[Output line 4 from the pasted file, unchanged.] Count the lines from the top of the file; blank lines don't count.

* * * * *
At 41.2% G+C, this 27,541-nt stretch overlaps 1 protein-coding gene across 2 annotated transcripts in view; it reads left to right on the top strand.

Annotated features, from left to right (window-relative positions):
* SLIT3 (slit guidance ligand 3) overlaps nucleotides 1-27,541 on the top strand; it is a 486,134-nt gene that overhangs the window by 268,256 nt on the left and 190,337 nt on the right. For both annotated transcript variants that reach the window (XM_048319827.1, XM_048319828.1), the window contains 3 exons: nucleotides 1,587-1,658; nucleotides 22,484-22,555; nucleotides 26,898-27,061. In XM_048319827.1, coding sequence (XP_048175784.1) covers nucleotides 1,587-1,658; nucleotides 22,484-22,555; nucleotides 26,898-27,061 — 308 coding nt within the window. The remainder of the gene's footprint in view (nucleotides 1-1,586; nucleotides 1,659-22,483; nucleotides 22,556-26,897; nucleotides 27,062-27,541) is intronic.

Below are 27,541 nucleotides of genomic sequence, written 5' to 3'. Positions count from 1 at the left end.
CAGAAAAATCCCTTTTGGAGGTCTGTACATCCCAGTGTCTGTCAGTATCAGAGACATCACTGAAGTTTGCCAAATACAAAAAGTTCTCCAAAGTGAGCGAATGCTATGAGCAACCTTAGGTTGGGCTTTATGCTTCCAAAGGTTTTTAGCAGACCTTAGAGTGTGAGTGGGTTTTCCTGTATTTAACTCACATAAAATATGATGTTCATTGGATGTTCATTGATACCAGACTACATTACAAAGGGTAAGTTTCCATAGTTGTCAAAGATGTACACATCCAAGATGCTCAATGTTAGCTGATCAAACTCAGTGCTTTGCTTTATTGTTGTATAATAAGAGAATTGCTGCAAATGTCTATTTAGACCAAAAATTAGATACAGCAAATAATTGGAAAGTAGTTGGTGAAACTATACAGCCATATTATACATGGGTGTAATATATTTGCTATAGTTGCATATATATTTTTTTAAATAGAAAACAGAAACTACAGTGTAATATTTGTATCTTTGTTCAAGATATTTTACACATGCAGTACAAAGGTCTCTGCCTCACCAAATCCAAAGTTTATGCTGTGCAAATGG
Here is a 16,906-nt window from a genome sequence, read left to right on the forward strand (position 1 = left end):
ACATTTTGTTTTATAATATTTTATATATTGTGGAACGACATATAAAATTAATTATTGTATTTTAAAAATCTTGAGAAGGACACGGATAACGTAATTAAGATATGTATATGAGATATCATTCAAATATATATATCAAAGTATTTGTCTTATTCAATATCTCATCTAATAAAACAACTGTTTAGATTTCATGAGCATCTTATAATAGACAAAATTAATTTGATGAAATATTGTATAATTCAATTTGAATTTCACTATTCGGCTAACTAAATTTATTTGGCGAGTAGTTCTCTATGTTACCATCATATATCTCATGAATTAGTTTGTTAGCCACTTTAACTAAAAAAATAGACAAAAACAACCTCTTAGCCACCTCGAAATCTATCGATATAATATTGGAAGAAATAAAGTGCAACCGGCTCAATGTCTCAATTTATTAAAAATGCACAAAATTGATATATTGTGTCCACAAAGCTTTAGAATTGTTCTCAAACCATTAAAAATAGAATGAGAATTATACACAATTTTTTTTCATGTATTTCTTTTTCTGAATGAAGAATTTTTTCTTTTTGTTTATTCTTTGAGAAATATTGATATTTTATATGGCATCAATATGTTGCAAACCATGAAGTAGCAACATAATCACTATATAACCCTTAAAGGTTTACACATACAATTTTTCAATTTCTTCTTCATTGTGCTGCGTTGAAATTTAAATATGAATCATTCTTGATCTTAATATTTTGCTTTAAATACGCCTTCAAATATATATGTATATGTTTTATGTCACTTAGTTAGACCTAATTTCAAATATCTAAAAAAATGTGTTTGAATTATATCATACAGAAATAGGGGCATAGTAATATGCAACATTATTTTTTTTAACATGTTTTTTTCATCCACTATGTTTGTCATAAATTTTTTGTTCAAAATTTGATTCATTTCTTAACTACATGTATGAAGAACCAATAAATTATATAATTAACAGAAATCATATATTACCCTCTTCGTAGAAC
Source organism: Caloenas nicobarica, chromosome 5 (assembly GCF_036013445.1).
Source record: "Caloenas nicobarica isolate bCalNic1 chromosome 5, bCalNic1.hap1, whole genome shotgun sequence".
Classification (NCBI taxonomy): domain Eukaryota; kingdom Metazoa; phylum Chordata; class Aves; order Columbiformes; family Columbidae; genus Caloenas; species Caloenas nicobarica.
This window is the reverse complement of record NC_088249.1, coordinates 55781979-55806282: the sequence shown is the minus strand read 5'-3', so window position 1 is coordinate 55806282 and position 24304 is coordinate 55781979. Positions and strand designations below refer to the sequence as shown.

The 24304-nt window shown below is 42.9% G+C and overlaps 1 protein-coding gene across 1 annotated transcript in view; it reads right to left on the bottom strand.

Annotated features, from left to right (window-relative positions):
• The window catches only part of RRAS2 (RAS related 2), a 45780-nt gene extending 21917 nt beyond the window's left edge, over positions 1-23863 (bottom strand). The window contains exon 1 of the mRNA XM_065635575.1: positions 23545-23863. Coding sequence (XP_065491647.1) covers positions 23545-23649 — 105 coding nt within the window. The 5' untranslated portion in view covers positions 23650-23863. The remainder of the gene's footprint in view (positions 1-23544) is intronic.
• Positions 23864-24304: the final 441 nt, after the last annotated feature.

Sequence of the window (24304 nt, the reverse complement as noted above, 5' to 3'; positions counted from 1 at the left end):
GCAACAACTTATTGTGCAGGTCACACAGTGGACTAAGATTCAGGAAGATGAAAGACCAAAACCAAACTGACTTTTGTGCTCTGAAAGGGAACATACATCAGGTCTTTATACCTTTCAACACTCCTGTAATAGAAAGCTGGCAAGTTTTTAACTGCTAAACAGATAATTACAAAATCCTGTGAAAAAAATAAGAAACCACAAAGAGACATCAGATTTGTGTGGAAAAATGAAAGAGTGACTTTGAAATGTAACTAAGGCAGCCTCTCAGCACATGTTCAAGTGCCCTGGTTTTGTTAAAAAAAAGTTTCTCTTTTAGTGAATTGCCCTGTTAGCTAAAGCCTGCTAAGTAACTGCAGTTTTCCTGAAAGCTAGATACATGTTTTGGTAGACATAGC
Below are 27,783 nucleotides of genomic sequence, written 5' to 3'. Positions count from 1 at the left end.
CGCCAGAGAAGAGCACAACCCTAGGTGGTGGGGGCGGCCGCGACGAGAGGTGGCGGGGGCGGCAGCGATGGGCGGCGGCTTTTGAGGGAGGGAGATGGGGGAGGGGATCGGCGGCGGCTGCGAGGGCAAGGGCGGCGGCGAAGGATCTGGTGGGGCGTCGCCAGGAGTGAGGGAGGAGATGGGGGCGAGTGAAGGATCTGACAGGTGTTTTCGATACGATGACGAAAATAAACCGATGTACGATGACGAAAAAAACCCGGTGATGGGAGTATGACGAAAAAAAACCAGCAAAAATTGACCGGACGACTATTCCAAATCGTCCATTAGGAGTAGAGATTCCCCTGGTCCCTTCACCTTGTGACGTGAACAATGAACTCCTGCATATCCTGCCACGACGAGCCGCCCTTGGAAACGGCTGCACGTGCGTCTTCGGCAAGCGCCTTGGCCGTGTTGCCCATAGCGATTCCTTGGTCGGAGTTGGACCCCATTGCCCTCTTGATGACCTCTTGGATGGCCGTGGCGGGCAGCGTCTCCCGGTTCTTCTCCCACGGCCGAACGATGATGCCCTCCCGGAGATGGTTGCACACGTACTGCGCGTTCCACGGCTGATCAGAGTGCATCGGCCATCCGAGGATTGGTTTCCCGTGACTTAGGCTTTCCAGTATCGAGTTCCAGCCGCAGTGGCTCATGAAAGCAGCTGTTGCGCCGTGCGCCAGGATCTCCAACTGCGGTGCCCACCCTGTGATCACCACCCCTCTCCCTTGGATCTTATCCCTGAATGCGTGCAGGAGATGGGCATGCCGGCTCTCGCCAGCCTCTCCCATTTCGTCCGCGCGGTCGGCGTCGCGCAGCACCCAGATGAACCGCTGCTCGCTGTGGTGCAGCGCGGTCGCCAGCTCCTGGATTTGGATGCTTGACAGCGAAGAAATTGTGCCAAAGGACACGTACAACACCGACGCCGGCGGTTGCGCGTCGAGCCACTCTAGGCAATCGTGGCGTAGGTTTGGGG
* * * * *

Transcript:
Below are 27,541 nucleotides of genomic sequence, written 5' to 3'. Positions count from 1 at the left end.